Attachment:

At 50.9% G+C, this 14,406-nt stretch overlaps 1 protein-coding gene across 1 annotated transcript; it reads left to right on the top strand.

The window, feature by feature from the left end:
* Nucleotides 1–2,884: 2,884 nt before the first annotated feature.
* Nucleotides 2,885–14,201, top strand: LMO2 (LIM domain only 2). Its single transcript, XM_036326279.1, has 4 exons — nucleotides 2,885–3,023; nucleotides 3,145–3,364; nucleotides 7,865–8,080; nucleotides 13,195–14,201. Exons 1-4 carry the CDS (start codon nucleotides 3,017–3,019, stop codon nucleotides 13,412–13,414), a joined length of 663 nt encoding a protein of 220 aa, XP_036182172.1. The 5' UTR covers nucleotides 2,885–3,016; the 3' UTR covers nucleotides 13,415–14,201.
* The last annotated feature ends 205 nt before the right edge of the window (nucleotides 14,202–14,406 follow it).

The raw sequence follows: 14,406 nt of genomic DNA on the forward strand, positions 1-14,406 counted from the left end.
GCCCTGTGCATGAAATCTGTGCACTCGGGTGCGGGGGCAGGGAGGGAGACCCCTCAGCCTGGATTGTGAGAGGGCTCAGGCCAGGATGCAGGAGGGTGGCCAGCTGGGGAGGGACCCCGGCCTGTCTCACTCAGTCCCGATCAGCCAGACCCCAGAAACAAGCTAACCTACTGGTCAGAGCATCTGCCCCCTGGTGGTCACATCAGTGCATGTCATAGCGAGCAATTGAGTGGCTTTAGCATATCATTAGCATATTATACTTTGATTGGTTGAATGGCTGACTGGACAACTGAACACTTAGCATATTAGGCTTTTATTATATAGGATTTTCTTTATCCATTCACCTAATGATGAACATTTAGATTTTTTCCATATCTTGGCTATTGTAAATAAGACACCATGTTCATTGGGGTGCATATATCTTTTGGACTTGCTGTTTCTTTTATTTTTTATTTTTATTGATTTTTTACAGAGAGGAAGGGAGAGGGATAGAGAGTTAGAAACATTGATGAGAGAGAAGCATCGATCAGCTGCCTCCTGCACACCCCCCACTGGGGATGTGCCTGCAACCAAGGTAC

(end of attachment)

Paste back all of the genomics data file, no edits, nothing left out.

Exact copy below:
At 50.9% G+C, this 14,406-nt stretch overlaps 1 protein-coding gene across 1 annotated transcript; it reads left to right on the top strand.

The window, feature by feature from the left end:
* Nucleotides 1–2,884: 2,884 nt before the first annotated feature.
* Nucleotides 2,885–14,201, top strand: LMO2 (LIM domain only 2). Its single transcript, XM_036326279.1, has 4 exons — nucleotides 2,885–3,023; nucleotides 3,145–3,364; nucleotides 7,865–8,080; nucleotides 13,195–14,201. Exons 1-4 carry the CDS (start codon nucleotides 3,017–3,019, stop codon nucleotides 13,412–13,414), a joined length of 663 nt encoding a protein of 220 aa, XP_036182172.1. The 5' UTR covers nucleotides 2,885–3,016; the 3' UTR covers nucleotides 13,415–14,201.
* The last annotated feature ends 205 nt before the right edge of the window (nucleotides 14,202–14,406 follow it).

The raw sequence follows: 14,406 nt of genomic DNA on the forward strand, positions 1-14,406 counted from the left end.
GCCCTGTGCATGAAATCTGTGCACTCGGGTGCGGGGGCAGGGAGGGAGACCCCTCAGCCTGGATTGTGAGAGGGCTCAGGCCAGGATGCAGGAGGGTGGCCAGCTGGGGAGGGACCCCGGCCTGTCTCACTCAGTCCCGATCAGCCAGACCCCAGAAACAAGCTAACCTACTGGTCAGAGCATCTGCCCCCTGGTGGTCACATCAGTGCATGTCATAGCGAGCAATTGAGTGGCTTTAGCATATCATTAGCATATTATACTTTGATTGGTTGAATGGCTGACTGGACAACTGAACACTTAGCATATTAGGCTTTTATTATATAGGATTTTCTTTATCCATTCACCTAATGATGAACATTTAGATTTTTTCCATATCTTGGCTATTGTAAATAAGACACCATGTTCATTGGGGTGCATATATCTTTTGGACTTGCTGTTTCTTTTATTTTTTATTTTTATTGATTTTTTACAGAGAGGAAGGGAGAGGGATAGAGAGTTAGAAACATTGATGAGAGAGAAGCATCGATCAGCTGCCTCCTGCACACCCCCCACTGGGGATGTGCCTGCAACCAAGGTAC